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The Islamic Crescent Observation Project (ICOP) has said that Eid al-Fitr of this Hijri year 1435 will be on Wednesday, June 15th in most Muslim countries, considering that sighting of the moon is a condition for the beginning of the month of Shawwal.
The estimation is mainly based on moon-sighting and Saudi Arabia is the authentic reference for officially announcing the end of the fasting month.
In general, preparation differs from one person to another - sometimes people start to pay attention to the details from the first week of Ramadan in order to avoid the hectic rush right before Eid, while others postpone shopping until the last week of the holy month.
Emirati men and women make sure they buy everything new from head to toe such as new outfits, Abayas and shailas. Preparations sometimes include revamping homes and furniture.
Islam demands hygiene, good fragrance and paying attention to overall appearance, taking Prophet Mohammed (PBUH) as a perfect example.
Emiratis greet each other by saying "Eid mubarak" meaning "happy Eid."
Eid is synonymous with joy and generosity and it's a three-day celebration. However, the first day is the most crucial, when Muslims from each corner of the globe perform Eid prayer at what Muslims call "Musala Al Eid". This is a large place where men gather in the early morning. Right after prayers are offered, the men congratulate each other on the occasion and a huge line of them head to salute the Shaikhs in the front row and afterwards return to their families.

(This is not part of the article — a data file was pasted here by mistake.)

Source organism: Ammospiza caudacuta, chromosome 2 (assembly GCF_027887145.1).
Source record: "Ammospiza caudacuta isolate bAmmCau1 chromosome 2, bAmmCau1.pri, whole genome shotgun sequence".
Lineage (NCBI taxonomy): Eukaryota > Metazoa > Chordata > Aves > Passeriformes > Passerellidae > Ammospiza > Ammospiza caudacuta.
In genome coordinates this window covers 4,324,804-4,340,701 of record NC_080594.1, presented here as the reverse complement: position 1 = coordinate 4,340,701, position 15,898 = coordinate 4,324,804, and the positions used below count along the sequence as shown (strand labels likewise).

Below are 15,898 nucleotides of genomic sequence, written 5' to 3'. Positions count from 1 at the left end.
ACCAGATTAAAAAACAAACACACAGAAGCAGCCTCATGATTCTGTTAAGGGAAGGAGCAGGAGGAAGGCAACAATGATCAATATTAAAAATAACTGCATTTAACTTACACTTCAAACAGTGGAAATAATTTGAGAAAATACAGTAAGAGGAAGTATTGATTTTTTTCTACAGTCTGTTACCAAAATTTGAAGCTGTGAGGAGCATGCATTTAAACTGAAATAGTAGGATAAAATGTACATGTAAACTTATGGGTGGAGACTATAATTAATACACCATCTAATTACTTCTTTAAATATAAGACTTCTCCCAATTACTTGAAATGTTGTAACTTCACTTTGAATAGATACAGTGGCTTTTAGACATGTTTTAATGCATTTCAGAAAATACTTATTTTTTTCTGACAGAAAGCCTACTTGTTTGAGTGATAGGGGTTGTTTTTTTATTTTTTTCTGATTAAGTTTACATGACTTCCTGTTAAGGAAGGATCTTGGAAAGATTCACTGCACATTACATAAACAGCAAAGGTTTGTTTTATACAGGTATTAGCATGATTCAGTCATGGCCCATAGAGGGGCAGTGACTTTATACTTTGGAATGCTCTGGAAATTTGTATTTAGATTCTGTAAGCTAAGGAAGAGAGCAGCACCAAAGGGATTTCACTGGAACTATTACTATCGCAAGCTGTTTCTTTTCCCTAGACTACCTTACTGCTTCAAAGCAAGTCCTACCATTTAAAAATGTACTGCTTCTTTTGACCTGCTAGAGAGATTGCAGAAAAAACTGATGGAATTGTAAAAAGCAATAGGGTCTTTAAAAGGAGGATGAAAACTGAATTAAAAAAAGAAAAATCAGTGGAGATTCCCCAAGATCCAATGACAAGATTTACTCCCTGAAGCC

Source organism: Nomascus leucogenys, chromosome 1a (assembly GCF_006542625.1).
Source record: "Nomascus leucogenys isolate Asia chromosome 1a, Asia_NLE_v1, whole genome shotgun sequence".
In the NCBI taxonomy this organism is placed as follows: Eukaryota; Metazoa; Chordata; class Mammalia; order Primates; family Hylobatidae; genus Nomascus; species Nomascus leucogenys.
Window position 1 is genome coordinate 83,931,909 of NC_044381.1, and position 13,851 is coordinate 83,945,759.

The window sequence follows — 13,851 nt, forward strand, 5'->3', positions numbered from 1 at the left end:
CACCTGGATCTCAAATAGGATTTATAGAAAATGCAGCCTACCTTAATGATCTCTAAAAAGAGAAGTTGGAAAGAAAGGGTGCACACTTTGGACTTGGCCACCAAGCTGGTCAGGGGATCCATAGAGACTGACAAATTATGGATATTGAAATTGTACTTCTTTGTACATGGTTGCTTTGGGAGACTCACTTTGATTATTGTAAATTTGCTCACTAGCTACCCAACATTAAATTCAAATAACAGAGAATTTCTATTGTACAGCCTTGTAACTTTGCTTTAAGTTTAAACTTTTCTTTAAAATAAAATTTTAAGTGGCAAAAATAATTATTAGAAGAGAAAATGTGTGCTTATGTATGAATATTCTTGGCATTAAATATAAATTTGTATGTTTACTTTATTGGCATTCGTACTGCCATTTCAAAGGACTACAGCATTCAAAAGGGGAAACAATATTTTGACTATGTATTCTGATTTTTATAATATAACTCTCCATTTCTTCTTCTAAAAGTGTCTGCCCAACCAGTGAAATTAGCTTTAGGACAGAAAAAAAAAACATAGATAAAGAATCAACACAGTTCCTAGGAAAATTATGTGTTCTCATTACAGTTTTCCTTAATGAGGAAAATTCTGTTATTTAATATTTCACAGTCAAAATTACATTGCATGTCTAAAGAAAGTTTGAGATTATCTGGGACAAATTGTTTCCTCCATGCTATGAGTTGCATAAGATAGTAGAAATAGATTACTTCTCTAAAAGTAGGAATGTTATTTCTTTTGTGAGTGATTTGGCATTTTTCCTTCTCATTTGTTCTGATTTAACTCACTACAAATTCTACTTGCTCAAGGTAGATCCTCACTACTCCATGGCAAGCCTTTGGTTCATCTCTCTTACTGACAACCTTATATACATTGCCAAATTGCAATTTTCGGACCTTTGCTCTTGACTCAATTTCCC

Commonly, small families pay several visits to their relatives, starting with the elderly, and the rest of relatives gather there as well to have lunch together.
Emiratis spend the second and third days doing activities such as taking their children to public entertainment areas such as water parks, concerts, and movies, while some even go abroad for the holidays.
Children have the lion's share of the celebrations because most of the gifts, trips and the rest of the entertainment are planned around them. Not to mention the "Eidiah" - an amount of money given to children during Eid Al Fitr and Eid Al Adha.
Emirati children wake up early in the morning and put on their lovely outfits, then greet their parents and siblings, and of course eat some cookies and later, at around 9am, meet their companions. They walk in groups and tour the neighborhood to get Eidiah. It's a delightful atmosphere of generosity and caring that joins the whole Emirati community as well as the rest of the neighboring and other Muslim countries.
For the occasion, Emiratis prepare a variety of traditional sweets such as lugimat and khanforoush and main courses such as khabisa; assidah and muhalla.
International cuisines are also present including delicious pastries, cakes and chocolates.
Fireworks light up the night sky in Dubai's Festival City. Eid Al Fitr marks the end of Ramadan and is a time of celebration for Muslims around the world. Picture is for illustrative purposes only.
Eid Around the World
Special Hotels and tours packages for Eid
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